34. Kessing LV, Sondergard L, Forman JL, Andersen PK (2008) Lithium treatment and risk of dementia. Arch Gen Psychiatry 65:1331–1335CrossRefPubMedGoogle Scholar
  35. Kim YK, Jung HG, Myint AM, Kim H, Park SH (2007) Imbalance between pro-inflammatory and anti-inflammatory cytokines in bipolar disorder. J Affect Disord 104:91–95CrossRefPubMedGoogle Scholar
  36. Kraepelin E (1921) Manic-depressive insanity and paranoia. E.S. Livingston, EdinburghGoogle Scholar
  37. Krishnan V, Graham A, Mazei-Robison MS, Lagace DC, Kim KS, Birnbaum S, Eisch AJ, Han PL, Storm DR, Zachariou V, Nestler EJ (2008) Calcium-sensitive adenylyl cyclases in depression and anxiety: behavioral and biochemical consequences of isoform targeting. Biol Psychiatry 64:336–343CrossRefPubMedGoogle Scholar
  38. Kumar A, Choi KH, Renthal W, Tsankova NM, Theobald DE, Truong HT, Russo SJ, Laplant Q, Sasaki TS, Whistler KN, Neve RL, Self DW, Nestler EJ (2005) Chromatin remodeling is a key mechanism underlying cocaine-induced plasticity in striatum. Neuron 48:303–314CrossRefPubMedGoogle Scholar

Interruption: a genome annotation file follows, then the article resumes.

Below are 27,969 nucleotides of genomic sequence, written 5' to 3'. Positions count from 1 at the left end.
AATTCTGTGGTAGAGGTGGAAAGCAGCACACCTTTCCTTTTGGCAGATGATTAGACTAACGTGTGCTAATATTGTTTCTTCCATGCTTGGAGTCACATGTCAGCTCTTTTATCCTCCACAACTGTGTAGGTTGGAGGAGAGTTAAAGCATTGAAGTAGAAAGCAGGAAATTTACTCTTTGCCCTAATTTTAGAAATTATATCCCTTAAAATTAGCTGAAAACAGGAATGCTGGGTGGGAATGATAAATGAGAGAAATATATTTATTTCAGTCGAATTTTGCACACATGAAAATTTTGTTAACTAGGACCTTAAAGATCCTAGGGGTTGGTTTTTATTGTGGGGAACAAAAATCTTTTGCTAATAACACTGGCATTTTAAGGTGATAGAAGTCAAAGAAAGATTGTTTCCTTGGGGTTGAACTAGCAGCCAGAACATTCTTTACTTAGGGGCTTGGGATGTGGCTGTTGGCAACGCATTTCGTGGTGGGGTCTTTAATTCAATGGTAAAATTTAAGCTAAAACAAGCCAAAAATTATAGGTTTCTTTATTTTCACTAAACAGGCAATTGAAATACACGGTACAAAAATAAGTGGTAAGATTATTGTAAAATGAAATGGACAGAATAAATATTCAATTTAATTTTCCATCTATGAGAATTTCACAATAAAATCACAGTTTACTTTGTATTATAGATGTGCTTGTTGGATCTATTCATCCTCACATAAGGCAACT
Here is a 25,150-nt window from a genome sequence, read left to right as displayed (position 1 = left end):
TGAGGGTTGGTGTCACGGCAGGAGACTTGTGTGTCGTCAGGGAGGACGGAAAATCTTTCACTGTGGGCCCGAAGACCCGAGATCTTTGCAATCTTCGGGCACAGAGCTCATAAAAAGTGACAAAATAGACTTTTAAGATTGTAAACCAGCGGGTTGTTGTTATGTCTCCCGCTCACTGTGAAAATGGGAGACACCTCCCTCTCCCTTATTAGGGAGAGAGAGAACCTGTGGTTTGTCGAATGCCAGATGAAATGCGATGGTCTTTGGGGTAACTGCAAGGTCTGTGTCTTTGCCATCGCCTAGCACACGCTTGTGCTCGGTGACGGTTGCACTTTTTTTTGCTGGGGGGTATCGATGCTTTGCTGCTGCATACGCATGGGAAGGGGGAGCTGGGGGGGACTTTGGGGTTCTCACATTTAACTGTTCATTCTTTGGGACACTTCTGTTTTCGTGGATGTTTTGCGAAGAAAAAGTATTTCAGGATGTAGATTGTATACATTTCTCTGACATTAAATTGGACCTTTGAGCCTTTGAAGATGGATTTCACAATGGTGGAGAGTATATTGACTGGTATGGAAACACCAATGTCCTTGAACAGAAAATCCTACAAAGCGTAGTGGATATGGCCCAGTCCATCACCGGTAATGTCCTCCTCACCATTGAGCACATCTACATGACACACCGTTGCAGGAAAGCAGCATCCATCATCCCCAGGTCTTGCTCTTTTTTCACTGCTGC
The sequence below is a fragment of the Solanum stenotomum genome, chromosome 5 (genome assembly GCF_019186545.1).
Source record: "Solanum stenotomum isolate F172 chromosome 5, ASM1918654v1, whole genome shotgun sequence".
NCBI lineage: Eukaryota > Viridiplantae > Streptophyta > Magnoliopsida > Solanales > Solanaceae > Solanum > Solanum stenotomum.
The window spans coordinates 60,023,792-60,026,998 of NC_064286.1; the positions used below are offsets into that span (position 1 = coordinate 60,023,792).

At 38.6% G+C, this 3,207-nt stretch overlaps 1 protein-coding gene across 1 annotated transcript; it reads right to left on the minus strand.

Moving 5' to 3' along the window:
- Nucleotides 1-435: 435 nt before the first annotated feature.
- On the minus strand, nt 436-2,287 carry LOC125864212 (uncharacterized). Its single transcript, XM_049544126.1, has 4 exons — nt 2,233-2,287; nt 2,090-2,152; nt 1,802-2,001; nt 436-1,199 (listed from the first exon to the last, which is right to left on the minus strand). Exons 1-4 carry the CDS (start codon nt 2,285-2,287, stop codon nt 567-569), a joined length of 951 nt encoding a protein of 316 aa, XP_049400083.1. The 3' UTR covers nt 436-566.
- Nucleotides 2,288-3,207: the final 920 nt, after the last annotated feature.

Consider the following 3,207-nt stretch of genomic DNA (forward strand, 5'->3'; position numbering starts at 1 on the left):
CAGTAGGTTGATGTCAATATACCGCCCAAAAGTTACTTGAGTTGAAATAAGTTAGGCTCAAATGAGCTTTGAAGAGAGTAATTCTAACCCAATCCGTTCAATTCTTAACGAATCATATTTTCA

39. LaRowe SD, Mardikian P, Malcolm R, Myrick H, Kalivas P, McFarland K, Saladin M, McRae A, Brady K (2006) Safety and tolerability of N-acetylcysteine in cocaine-dependent individuals. Am J Addict 15:105–110CrossRefPubMedGoogle Scholar
  40. Leverich GS, Post RM, Keck PE Jr, Altshuler LL, Frye MA, Kupka RW, Nolen WA, Suppes T, McElroy SL, Grunze H, Denicoff K, Moravec MK, Luckenbaugh D (2007) The poor prognosis of childhood-onset bipolar disorder. J Pediatr 150:485–490CrossRefPubMedGoogle Scholar
  41. Levine AA, Guan Z, Barco A, Xu S, Kandel ER, Schwartz JH (2005) CREB-binding protein controls response to cocaine by acetylating histones at the fosB promoter in the mouse striatum. Proc Natl Acad Sci USA 102:19186–19191CrossRefPubMedGoogle Scholar
  42. Martinowich K, Manji H, Lu B (2007) New insights into BDNF function in depression and anxiety. Nat Neurosci 10:1089–1093CrossRefPubMedGoogle Scholar
  43. McElroy SL, Altshuler LL, Suppes T, Keck PE Jr, Frye MA, Denicoff KD, Nolen WA, Kupka RW, Leverich GS, Rochussen JR, Rush AJ, Post RM (2001) Axis I psychiatric comorbidity and its relationship to historical illness variables in 288 patients with bipolar disorder. Am J Psychiatry 158:420–426CrossRefPubMedGoogle Scholar